How ISIS benefits from anti-refugee sentiment
The attacks in Paris have already prompted calls for Western countries to reconsider accepting refugees from Iraq and Syria. But Syrian-American political researcher Nader Atassi argues that backlash will only make it easier for ISIS to gain supporters.
The full interview is available in the audio player above. The following portions have been edited for clarity and length.
When ISIS launches attacks like the one we've just seen in Paris, what are they trying to accomplish?
I think what ISIS wants to do is provoke a right-wing backlash against refugees and immigrant communities that come from Islamic countries, because that conflict gives credence to their world view that there is a war between the West and Islam. This Islamophobic backlash that we see happening is exactly what they want. They think that this will on the one hand, drive Europeans towards that right-wing point, and on the other hand, drive those communities towards them.
How would that work? How would a public backlash against refugees and Muslim communities in Europe affect the ability of ISIS to recruit people and gain public support?
ISIS believes they've set up this Islamic utopia, but all these Muslims are fleeing that Islamic utopia -- so that's kind of embarrassing to them. So they think that by provoking this kind of backlash, maybe it will lead people to sympathize with them more. Because then these people that are being welcomed in Europe will think, well, actually maybe we're not being welcomed in Europe. Maybe ISIS' world view is right, that there is this fundamental difference between our world and the West.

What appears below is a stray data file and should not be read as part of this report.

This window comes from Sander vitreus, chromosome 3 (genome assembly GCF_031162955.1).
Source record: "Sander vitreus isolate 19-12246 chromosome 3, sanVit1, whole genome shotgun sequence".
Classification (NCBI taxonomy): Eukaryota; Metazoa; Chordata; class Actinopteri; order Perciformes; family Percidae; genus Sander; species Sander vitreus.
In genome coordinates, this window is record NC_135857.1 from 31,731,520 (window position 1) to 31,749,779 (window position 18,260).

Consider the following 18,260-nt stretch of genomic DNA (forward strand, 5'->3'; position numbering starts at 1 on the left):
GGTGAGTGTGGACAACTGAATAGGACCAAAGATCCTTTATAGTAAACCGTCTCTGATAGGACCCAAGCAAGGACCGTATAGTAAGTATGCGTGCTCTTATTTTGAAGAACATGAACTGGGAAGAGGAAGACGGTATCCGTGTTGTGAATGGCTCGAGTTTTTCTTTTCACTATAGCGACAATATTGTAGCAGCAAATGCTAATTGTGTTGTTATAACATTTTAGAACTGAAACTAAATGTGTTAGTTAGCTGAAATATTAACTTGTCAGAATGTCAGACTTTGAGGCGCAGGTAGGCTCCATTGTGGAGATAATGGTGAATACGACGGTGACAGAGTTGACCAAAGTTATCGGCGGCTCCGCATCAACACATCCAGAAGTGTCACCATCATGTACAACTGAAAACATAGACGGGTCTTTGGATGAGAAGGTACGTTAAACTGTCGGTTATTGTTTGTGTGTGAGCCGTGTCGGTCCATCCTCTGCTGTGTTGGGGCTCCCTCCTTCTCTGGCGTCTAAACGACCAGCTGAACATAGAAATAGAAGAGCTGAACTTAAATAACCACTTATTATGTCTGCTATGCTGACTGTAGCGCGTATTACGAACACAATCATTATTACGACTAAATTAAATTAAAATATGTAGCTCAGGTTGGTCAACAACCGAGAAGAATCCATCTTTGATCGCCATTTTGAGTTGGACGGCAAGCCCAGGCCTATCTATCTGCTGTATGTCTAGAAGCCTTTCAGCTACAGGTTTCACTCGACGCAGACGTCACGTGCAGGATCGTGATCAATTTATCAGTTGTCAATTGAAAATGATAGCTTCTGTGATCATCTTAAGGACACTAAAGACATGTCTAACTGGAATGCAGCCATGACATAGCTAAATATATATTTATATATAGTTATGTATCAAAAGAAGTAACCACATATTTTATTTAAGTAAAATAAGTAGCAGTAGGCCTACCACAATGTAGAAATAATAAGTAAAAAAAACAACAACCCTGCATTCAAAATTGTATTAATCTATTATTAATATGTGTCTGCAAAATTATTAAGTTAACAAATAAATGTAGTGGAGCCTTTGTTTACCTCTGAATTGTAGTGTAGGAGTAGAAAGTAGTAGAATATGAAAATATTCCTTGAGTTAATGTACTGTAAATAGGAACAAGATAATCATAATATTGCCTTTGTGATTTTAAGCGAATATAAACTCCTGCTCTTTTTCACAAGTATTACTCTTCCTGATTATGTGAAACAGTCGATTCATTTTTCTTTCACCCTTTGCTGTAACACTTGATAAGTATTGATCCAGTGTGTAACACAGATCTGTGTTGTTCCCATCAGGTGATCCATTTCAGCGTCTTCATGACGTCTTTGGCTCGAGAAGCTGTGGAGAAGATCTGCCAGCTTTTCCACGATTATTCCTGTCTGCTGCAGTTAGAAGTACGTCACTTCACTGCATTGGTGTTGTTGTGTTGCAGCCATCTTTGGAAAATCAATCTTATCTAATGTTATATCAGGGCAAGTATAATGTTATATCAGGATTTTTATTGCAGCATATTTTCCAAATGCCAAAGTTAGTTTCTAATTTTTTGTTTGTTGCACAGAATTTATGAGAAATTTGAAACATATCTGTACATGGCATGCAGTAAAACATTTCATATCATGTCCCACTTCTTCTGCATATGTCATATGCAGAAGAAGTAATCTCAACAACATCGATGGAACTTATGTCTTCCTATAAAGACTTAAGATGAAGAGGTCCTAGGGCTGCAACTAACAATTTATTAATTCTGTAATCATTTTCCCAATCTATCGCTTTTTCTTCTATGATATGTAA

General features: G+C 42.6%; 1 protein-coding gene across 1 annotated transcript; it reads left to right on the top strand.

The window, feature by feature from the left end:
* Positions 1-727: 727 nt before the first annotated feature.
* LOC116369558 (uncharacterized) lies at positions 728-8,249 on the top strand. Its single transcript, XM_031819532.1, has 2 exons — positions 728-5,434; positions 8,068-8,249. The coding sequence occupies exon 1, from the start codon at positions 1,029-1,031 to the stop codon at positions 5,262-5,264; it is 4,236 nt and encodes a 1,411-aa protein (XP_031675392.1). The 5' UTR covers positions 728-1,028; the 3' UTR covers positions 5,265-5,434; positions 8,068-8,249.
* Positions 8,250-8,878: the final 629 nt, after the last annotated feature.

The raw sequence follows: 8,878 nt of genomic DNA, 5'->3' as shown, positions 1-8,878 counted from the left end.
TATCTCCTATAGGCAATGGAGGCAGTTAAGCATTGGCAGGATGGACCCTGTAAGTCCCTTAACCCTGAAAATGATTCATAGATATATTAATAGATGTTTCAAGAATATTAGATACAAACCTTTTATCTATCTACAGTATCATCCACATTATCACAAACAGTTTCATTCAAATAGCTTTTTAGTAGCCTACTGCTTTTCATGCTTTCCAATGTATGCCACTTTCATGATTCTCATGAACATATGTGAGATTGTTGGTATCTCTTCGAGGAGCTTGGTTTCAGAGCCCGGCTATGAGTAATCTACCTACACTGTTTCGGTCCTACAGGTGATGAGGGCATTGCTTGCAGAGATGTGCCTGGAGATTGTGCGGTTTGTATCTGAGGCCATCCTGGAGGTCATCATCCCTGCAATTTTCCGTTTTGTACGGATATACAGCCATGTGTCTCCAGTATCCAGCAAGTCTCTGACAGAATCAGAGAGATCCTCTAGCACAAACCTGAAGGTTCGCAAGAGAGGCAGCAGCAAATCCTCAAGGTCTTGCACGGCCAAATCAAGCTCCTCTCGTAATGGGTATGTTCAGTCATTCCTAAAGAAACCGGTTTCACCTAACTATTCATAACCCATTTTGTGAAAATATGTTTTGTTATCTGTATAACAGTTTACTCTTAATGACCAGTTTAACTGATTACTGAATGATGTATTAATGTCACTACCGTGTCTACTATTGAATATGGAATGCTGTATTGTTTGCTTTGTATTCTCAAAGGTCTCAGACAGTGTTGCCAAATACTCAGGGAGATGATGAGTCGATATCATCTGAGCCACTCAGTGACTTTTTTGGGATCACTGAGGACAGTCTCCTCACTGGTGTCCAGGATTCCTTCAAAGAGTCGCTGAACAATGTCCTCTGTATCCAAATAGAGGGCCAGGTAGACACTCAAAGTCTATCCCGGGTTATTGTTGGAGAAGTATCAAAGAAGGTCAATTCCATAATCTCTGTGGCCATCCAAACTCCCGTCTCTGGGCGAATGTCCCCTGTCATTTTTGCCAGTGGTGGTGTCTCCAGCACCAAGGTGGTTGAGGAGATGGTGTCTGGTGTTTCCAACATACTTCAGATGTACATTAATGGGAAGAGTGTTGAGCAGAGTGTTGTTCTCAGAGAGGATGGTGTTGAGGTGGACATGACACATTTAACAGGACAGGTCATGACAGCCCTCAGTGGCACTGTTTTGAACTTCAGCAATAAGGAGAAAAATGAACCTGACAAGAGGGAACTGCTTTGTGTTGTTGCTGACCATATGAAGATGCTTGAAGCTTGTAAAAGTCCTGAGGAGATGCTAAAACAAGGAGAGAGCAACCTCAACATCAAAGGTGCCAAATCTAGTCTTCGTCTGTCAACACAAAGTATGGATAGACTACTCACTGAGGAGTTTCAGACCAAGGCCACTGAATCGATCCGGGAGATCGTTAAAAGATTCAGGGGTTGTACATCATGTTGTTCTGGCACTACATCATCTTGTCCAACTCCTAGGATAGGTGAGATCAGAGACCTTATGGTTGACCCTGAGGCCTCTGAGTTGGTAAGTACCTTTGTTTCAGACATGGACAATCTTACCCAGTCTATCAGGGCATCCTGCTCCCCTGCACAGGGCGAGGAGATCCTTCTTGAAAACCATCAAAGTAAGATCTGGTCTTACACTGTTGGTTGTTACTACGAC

It's been getting most of the coverage, but Paris was not the only target of a terrorist attack this past week. Forty-three people were killed in Beirut on Thursday, and ISIS is claiming responsibility for that as well. What do you think ISIS was trying to accomplish with the Beirut attack?
I actually spent a lot of my childhood in Beirut, so this issue is really close to my heart. I think that, basically, ISIS are operating under a similar logic everywhere, but in Beirut the circumstances are a bit different. You have about a million Syrian refugees in Beirut, and things are tense, but there is some kind of coexistence happening. What ISIS wants is to provoke Lebanese civilians...the sectarian warfare in Beirut is also in their interest and furthers their narrative, similar to what happened in Paris.
These attacks are operating under the same kind of logic and they're killing civilians in order to provoke backlash. They're killing civilians in order for communities to start fighting each other... We need to start seeing these as the same. ISIS is operating under the same logic everywhere, and we need solidarity with all of its victims, not some more than others.
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